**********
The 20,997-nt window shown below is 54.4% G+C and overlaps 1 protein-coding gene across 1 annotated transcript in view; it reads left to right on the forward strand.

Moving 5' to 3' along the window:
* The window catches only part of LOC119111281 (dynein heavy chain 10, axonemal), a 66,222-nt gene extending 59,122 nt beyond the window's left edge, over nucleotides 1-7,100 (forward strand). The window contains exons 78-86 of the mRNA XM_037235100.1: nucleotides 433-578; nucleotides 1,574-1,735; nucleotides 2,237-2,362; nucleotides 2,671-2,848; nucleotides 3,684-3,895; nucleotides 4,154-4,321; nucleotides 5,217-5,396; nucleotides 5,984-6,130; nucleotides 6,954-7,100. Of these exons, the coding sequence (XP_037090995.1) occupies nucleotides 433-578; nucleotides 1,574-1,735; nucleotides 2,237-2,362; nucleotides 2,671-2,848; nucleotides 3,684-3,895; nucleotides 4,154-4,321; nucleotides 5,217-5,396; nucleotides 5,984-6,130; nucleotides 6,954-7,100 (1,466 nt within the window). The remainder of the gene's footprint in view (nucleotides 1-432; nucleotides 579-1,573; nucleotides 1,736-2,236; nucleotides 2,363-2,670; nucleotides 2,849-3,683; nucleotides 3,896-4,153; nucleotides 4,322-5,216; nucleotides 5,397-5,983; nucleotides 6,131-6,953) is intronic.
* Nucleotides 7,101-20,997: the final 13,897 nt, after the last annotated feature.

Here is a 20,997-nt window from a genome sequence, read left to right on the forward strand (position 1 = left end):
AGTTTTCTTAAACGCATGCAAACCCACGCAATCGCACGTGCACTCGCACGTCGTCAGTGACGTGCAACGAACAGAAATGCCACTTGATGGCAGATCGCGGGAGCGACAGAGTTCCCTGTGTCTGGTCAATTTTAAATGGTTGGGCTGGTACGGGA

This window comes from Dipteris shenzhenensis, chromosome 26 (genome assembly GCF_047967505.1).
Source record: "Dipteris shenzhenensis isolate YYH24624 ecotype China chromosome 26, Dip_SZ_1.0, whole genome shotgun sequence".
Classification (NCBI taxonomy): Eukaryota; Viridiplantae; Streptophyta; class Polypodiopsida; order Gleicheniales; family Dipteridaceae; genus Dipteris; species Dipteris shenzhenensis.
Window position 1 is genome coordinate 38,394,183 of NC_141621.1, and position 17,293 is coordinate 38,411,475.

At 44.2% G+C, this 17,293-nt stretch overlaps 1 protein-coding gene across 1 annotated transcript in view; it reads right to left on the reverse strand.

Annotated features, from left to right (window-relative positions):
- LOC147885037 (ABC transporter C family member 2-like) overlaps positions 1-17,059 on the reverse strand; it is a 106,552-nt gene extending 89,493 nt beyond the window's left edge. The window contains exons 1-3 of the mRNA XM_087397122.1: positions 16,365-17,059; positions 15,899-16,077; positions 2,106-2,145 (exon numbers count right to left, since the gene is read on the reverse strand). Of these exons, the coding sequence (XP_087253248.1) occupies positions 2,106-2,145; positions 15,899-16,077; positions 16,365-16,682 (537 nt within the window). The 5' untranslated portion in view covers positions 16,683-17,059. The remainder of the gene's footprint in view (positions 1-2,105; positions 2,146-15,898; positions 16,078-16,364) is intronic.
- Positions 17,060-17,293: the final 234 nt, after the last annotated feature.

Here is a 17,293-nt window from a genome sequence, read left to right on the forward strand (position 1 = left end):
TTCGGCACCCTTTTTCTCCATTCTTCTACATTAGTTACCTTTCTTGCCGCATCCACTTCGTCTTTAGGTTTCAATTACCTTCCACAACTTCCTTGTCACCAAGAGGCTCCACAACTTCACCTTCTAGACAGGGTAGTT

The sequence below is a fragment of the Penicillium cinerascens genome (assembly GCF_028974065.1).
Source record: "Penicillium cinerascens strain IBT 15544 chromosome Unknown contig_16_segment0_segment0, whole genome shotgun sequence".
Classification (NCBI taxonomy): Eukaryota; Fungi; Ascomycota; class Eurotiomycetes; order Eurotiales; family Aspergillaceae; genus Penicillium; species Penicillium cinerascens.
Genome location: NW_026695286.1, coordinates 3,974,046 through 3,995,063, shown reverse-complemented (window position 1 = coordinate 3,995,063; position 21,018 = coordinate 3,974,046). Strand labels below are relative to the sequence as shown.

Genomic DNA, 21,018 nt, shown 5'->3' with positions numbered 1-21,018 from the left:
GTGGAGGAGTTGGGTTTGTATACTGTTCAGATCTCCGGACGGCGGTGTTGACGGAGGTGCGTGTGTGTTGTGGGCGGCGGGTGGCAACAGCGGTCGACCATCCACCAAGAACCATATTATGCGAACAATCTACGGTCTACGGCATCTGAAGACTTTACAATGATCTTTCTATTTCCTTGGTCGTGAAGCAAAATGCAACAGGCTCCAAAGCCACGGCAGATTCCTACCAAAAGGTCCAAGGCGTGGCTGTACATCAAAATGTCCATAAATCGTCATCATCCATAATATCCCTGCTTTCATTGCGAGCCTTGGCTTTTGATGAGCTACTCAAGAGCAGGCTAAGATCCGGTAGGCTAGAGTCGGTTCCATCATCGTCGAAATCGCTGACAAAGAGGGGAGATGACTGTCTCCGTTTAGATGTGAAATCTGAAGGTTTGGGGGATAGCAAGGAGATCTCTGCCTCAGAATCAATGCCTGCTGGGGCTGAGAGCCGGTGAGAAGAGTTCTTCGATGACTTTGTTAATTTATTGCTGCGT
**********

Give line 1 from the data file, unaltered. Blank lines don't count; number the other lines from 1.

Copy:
The 20,997-nt window shown below is 54.4% G+C and overlaps 1 protein-coding gene across 1 annotated transcript in view; it reads left to right on the forward strand.